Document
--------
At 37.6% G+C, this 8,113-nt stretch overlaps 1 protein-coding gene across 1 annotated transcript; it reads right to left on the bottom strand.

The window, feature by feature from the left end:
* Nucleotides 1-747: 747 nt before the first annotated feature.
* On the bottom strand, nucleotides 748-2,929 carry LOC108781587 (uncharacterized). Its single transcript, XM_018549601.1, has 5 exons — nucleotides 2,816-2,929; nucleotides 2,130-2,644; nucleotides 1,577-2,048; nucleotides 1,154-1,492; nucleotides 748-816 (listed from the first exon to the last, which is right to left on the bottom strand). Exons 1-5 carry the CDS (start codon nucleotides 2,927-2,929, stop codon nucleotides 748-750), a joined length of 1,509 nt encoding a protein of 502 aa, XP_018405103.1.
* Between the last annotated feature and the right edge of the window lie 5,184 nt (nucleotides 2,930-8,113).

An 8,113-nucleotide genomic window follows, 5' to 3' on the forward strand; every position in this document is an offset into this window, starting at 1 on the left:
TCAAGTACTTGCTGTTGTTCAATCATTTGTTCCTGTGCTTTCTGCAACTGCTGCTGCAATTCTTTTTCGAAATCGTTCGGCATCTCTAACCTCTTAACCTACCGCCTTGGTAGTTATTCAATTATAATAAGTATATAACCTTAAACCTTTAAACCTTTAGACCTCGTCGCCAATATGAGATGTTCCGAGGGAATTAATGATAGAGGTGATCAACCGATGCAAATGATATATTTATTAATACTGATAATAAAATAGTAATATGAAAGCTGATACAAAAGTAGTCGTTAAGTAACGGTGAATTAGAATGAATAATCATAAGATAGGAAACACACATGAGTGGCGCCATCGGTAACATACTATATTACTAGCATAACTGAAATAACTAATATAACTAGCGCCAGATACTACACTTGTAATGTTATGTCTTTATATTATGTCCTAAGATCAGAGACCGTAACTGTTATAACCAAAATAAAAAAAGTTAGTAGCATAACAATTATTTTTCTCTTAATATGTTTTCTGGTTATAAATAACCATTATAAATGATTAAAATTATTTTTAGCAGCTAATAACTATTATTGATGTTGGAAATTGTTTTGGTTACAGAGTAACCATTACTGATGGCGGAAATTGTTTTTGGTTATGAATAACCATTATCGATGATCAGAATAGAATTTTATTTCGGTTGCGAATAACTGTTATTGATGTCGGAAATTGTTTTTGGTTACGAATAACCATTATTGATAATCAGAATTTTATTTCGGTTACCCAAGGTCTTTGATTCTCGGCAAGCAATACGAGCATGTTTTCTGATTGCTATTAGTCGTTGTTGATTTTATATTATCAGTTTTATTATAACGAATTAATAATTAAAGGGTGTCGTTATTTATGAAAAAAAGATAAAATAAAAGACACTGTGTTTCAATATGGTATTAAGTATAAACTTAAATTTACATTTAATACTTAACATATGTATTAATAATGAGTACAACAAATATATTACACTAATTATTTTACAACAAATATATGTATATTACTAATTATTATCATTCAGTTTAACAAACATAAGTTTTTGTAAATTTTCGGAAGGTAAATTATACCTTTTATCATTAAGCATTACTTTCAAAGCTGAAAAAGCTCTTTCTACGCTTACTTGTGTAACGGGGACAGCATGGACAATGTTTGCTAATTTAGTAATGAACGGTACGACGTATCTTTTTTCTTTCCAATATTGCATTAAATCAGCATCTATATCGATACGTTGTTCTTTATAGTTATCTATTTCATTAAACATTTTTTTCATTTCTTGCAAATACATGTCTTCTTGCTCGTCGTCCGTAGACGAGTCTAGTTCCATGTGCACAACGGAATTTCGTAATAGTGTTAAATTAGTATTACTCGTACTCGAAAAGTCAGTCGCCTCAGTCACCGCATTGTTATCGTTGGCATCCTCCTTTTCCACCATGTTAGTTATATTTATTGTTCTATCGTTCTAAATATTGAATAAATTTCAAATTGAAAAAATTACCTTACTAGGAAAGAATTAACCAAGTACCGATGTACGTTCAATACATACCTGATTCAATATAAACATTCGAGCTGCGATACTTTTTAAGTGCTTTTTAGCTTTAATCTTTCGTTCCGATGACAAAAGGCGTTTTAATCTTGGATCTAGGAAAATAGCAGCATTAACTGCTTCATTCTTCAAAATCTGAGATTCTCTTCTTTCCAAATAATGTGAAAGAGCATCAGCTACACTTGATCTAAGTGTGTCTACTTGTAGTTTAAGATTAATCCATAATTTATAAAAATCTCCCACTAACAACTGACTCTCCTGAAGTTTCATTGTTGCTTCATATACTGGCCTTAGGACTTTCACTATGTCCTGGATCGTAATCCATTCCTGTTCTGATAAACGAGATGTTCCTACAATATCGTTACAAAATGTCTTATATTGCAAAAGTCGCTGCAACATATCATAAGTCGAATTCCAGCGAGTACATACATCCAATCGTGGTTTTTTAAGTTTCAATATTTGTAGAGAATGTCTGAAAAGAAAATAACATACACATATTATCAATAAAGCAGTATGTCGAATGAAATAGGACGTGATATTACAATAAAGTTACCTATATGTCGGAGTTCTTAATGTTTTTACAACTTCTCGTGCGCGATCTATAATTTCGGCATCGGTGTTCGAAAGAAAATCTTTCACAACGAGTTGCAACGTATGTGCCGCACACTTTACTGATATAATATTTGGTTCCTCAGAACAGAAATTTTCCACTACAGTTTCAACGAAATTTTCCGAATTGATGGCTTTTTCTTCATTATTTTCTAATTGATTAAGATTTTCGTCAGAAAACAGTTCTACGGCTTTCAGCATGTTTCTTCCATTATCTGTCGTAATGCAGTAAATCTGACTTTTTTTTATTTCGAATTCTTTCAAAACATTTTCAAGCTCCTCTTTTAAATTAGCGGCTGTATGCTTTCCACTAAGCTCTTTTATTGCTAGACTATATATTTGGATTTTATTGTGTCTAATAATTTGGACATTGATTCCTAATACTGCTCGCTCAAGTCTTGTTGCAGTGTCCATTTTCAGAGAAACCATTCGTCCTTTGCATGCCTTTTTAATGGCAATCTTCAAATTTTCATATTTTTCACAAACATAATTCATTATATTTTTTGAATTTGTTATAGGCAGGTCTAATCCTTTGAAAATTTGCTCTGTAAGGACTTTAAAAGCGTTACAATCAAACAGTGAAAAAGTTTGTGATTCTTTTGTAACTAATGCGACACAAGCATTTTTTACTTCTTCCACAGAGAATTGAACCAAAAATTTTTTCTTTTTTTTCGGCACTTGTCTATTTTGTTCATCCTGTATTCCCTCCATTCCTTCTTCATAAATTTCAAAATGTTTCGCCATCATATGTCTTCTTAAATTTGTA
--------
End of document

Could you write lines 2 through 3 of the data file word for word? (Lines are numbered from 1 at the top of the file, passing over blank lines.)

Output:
The window, feature by feature from the left end:
* Nucleotides 1-747: 747 nt before the first annotated feature.